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Wednesday, May 16, 2007

Adrian Peterson in the clear

The Vikings held an informational session at Winter Park today to explain exactly where prized rookie RB Adrian Peterson is at with his shoulder injury.
Specifically, Peterson has a left clavicle fracture. But team doctor Joel Boyd and trainer Eric Sugarman made clear that Peterson is healing naturally and will not require surgery at this time.
A CT scan on Tuesday compelled Boyd and Sugarman to share this information with reporters today.
"I feel good," Peterson said. "It hasn’t been giving me any problems. So it’s good news."
If Peterson had a plate inserted, he would have been out three to six months.
"The fracture is well on its way, and now it would be best to let it heal in a natural way," Boyd said. "At ths point and time, I’m not anticipating that he’s going to require surgery for it."
Sugarman and coach Brad Childress said Peterson will not be at all limited when training camp begins in late July, and he also is fully participating in the off-season conditioning program now.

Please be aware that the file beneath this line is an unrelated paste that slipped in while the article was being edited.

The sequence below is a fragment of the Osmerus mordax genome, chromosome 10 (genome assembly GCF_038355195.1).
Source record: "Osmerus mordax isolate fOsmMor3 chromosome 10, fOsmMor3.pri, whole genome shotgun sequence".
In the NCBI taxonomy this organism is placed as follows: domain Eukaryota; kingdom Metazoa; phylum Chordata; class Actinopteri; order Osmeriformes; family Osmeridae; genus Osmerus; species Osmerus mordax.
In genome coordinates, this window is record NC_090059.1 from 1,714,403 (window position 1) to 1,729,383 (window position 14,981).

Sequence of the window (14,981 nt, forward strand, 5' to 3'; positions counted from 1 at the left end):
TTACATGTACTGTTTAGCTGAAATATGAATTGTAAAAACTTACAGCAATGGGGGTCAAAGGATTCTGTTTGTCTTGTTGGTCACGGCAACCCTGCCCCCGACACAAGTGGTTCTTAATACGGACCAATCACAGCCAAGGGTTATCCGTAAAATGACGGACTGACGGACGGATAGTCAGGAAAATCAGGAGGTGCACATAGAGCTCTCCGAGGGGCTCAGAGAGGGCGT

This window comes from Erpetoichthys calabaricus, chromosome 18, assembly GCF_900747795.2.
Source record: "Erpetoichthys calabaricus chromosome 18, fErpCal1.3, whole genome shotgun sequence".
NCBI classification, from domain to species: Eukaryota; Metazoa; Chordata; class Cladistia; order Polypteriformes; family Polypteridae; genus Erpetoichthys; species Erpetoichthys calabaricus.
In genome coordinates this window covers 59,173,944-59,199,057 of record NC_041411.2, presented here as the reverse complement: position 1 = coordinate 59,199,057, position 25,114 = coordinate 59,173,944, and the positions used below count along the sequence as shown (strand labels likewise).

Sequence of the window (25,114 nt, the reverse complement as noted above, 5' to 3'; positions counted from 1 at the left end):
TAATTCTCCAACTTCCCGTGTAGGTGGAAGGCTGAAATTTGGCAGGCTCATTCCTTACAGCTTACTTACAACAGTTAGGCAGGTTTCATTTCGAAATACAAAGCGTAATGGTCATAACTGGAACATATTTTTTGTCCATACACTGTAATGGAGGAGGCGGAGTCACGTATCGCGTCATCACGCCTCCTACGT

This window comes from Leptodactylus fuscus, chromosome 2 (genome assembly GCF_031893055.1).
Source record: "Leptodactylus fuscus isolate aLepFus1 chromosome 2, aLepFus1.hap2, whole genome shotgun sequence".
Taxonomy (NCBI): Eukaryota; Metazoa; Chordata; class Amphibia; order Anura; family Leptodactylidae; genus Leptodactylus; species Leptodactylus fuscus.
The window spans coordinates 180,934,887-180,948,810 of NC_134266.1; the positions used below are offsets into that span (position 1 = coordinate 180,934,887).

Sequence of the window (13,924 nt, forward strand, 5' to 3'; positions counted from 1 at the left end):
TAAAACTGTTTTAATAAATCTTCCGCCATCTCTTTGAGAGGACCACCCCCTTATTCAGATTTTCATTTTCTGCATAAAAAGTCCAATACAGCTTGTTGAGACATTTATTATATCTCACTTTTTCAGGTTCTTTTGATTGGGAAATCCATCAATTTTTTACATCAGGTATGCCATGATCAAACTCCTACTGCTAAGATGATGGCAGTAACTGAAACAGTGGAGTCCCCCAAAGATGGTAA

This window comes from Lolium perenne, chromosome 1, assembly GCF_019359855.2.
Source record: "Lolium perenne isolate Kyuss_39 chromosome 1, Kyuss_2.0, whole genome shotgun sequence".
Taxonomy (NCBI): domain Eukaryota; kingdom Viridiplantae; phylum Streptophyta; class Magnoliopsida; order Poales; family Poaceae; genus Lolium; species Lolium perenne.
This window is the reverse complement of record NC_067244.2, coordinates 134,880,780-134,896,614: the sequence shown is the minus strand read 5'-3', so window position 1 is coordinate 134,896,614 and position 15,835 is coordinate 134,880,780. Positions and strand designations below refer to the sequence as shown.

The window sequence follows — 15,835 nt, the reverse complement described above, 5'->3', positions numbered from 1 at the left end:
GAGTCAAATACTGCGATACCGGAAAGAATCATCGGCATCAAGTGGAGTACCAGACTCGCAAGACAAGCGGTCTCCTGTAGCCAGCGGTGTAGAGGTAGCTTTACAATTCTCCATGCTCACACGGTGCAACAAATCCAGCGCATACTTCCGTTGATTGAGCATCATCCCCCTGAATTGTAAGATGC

The team will make a custom device for Peterson. But Sugarman said it will be hard to even notice.
Asked what Peterson can do to aid healing, Childress said, "Drink milk."
Interestingly, Sugarman and Boyd clarified all the confusion about Peterson's injury. After initially breaking the clavicle Oct. 14 against Iowa State, Peterson aimed to heal up for Oklahoma's finale in the Fiesta Bowl Jan. 1.
Peterson was cleared to play, but he re-injured the clavicle early, unbeknownst to him or anyone else.
"He felt some pain in his shoulder. He didn’t really think much of it," Sugarman said. "He said he thought that’s the way it should feel, since he hadn’t played in seven weeks."
Peterson finished the game, but he complained to Oklahoma trainers later in the month about persistent pain.
Peterson said on Wednesday that he did not rush back and had no regrets about how things have transpired.
A CT scan on Jan. 30 revealed the re-injury.
At the NFL Combine a few weeks later, NFL team doctors did not have access to that latest CT scan, and they thought his injury was not progressing well enough.
But things were not cleared up until March 30, at the re-checks in Indianapolis.
Although the Vikings will not have to play without Peterson for three to six months, there were other discouraging reasons not to insert a plate to aid healing. There is the risk of infection, nerve damage and the matter of re-breaking the clavicle to insert the plate to begin with.
"Actually, down the road, patients that plate it have a higher risk of re-fracture than those who let it heal naturally on its own," Boyd said.


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